Saturday, May 18, 2019

Buckland Abbey


Today in Yelverton, Devon England, I'd like to share our visit to Buckland Abbey.  Let's all ride over the lovely countryside together and enjoy a most famous spot.


To me while in Britain, one of the most enjoyable sights is the ride to a destination.  High hedges and narrow roads usually add to the charm.  



The photos above are taken through the front window of our rental car.  Can you believe the beauty?  


Sheep are always happy to pose for a photo in front of the dry stacked stone walls.


Heavenly vistas follow us along our way to visit an abbey that was home to Cistercian monks in 1278. 


Walking into the entrance of Buckland Abbey we can see why this spot was chosen as a place to worship and farm. 


At the entrance please watch your step as it's quite steep.  We are checked in and are invited to watch a video of the change the Abbey has seen over the years.  During the Dissolution of the Monasteries, Henry VIII sold Buckland to Sir Richard Grenville in 1541.  We learn about the sea adventures of Sir Richard Grenville and Sir Francis Drake.  Drake bought the home in 1581 and lived here for fifteen years and thereafter so did many of his descendants until 1946.  They sold the property to Arthur Rood and in 1948 and he gave it to the National Trust. 



The Buckland Abbey barn is enormous and so pretty on the outside.



I adore the stone features here at Buckland!



The old farm implements are certainly from another era and I'm sure horse or human drawn.



Let's walk through the stone arch and look at the front of the Abbey.



The grounds are so peaceful full of bird song and a distinct quiet.



"The tower of the priory, with a monastic barn of extraordinary size, are seen...as in a forest, far distant from the haunts of men."  William Marshall 1796

I'm so glad that Buckland Abbey was not destroyed but sold.  The Abbey was later converted into a home.  Let's go inside and view the interior that features the lives of Sir Richard Grenville and Sir Francis Drake.







As always, the National Trust places flower arrangements about their properties.  Such a welcoming sight!




Buckland Abbey is an accredited museum in tandem with the Plymouth City Museum.  The drum above belonged to Sir Francis Drake.  It is said he took this drum as he circumnavigated the globe.  He wanted the drum to stay at Buckland Abbey when he died and if ever England was in trouble to beat the drum and he would return to defend his country!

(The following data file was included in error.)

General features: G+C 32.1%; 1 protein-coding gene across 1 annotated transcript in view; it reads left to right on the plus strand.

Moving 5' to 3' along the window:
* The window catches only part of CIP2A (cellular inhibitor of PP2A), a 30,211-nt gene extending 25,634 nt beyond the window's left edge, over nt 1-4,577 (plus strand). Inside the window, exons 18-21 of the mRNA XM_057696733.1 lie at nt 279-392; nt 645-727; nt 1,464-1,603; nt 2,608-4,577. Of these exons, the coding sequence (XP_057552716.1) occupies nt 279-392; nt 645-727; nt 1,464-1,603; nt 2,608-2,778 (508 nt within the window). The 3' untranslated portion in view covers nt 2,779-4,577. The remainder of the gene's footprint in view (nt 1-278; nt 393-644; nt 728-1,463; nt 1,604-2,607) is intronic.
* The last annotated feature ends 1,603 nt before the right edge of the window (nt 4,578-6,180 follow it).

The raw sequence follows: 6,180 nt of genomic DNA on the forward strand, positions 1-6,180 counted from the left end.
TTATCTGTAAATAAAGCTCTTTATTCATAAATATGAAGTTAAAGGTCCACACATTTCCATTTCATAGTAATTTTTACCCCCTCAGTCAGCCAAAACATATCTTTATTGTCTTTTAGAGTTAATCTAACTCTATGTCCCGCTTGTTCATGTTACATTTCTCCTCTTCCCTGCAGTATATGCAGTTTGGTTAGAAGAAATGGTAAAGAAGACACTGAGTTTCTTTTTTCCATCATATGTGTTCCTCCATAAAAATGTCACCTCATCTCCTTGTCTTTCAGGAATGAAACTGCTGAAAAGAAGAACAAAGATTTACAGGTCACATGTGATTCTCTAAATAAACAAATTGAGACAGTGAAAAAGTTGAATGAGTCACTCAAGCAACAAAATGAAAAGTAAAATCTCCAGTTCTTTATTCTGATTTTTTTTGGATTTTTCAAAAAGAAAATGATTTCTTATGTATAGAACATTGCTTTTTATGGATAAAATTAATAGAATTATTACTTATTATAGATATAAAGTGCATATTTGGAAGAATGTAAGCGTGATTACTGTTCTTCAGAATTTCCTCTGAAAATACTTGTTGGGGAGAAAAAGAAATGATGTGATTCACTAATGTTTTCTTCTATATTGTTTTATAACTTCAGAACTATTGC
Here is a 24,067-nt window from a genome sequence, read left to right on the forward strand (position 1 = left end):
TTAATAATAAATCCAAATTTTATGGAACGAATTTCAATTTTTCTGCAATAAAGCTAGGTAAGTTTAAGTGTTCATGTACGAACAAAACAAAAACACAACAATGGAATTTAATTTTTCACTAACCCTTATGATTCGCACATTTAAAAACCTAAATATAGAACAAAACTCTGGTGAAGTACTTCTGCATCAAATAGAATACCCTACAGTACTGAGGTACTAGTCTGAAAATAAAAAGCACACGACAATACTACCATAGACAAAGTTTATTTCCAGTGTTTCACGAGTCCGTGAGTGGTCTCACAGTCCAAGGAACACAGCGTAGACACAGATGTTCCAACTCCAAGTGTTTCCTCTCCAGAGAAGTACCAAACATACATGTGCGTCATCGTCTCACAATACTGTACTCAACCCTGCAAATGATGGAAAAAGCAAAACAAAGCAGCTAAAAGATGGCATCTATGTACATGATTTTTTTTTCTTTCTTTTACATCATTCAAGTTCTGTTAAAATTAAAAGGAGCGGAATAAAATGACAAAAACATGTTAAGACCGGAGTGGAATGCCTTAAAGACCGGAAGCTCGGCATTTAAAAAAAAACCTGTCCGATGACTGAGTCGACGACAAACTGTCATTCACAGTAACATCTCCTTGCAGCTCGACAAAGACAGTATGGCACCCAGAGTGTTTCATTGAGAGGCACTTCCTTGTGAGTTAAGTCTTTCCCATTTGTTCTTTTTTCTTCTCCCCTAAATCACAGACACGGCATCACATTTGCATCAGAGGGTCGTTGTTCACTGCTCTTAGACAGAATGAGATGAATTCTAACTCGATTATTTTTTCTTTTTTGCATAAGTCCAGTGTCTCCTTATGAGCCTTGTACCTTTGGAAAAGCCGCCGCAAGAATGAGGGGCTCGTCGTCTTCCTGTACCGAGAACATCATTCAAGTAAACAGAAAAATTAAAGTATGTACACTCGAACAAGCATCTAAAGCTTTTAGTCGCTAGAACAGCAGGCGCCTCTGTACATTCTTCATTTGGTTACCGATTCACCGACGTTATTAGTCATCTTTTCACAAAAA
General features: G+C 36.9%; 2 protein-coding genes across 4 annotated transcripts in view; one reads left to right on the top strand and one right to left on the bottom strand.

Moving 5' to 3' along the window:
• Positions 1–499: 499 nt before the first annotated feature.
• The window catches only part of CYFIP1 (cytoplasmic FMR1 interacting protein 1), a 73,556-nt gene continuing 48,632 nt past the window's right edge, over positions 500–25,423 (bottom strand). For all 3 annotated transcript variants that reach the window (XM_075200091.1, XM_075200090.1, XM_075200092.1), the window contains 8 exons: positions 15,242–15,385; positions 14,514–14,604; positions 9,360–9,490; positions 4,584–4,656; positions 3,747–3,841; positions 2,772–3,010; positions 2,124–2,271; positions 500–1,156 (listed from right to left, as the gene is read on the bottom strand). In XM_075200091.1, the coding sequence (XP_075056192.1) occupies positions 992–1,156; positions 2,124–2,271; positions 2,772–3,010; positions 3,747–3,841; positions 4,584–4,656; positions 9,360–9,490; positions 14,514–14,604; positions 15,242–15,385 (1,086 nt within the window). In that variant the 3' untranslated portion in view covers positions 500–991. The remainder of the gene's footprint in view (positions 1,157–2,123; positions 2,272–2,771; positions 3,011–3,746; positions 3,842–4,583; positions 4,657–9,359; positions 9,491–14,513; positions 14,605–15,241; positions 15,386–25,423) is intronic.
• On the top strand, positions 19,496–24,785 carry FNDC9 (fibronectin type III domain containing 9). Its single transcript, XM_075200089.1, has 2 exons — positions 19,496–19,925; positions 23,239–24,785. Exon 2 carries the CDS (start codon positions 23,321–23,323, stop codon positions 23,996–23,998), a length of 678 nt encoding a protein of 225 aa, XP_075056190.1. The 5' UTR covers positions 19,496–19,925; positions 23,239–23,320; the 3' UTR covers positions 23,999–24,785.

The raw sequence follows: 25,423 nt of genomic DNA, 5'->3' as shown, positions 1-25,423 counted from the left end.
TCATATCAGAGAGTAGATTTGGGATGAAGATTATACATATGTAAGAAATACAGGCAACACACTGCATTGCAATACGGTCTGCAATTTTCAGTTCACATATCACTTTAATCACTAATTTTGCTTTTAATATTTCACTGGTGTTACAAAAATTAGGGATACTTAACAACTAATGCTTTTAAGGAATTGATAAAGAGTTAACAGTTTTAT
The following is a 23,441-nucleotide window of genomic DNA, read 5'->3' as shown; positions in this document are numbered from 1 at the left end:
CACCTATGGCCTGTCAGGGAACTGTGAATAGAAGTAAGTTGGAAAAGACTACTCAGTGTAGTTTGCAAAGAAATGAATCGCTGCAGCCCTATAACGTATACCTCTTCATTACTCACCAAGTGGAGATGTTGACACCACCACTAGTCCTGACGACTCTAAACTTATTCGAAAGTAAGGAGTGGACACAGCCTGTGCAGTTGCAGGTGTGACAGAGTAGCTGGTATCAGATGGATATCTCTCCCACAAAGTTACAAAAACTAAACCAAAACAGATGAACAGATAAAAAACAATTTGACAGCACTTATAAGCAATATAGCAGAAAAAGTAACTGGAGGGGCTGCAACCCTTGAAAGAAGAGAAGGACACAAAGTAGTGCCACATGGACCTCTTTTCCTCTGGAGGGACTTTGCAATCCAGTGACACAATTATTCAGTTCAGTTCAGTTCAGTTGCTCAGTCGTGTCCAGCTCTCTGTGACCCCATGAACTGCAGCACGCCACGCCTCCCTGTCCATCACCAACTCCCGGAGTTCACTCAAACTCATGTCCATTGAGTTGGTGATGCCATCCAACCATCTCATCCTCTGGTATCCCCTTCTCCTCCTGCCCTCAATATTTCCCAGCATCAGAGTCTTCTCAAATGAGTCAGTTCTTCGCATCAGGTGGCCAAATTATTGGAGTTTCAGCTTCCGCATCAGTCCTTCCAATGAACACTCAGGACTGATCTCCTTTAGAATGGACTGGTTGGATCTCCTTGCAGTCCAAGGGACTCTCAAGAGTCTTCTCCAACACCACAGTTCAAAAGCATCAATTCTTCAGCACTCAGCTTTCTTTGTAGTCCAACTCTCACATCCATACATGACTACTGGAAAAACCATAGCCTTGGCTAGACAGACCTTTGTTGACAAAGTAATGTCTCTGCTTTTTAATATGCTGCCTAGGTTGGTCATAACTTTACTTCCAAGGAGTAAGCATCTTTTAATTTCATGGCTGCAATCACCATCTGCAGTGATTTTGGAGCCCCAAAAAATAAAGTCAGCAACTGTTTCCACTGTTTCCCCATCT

The Golden Hind replica of Sir Francis Drake's ship. 



The home is part museum and parts furnished with family pieces.



The interior is full of its past glory when it served as an abbey. 



The plastered ceilings were lovely and a nod to the past. 



Carved paneling adorns many of the rooms in the abbey. 


  
This painting is considered a self portrait of Rembrandt.  The portrait was painted in 1635 after the artist settled in Amsterdam.



Elizabeth Sydenham, Lady Drake, later Lady Courtenay is in the portrait above.



The old sea chest above is a handsome example of items in the museum pertaining to Sir Frances Drake's adventures around the world.  This particular chest was used by fish mongers to store their fish in.  It appears to have a battle scene from 1588 on the top.





This plaster statue of Sir Francis Drake stays in the Lifetimes Gallery in Buckland.  It was made by Sir Joseph Boehm.  


The Golden Hind life sized replica shows how very brave Drake and his men were to travel the globe with very few instruments for navigation.



This portrait of Sir Frances Drake was created when he returned home from his famous circumnavigation of the globe.  He was knighted by Queen Elizabeth I in 1581.  He was quite wealthy and purchased Buckland Abbey.  He became mayor of Plymouth and also was a MP (a member of parliament). 


He was even granted his own coat of arms.  "From small beginnings, great things."  


The Triptych shows in the left wing The Way of the Cross, in the center The Entombment of Christ, the right wing The Resurrection.   As one can see there is priceless artwork at Buckland Abbey.


I always love visiting the kitchen at these properties if we are allowed.


This enormous kitchen would certainly support important guests and family members.



As we exit the kitchen we notice the beautiful gardens that surround this lovely abbey.  



We walk among the many walled gardens and think about the many souls that have tended to this lovely spot, beginning with the Cistercian monks.




Being a Buckland Abbey thrilled us both.  I do hope you enjoyed our retreat there.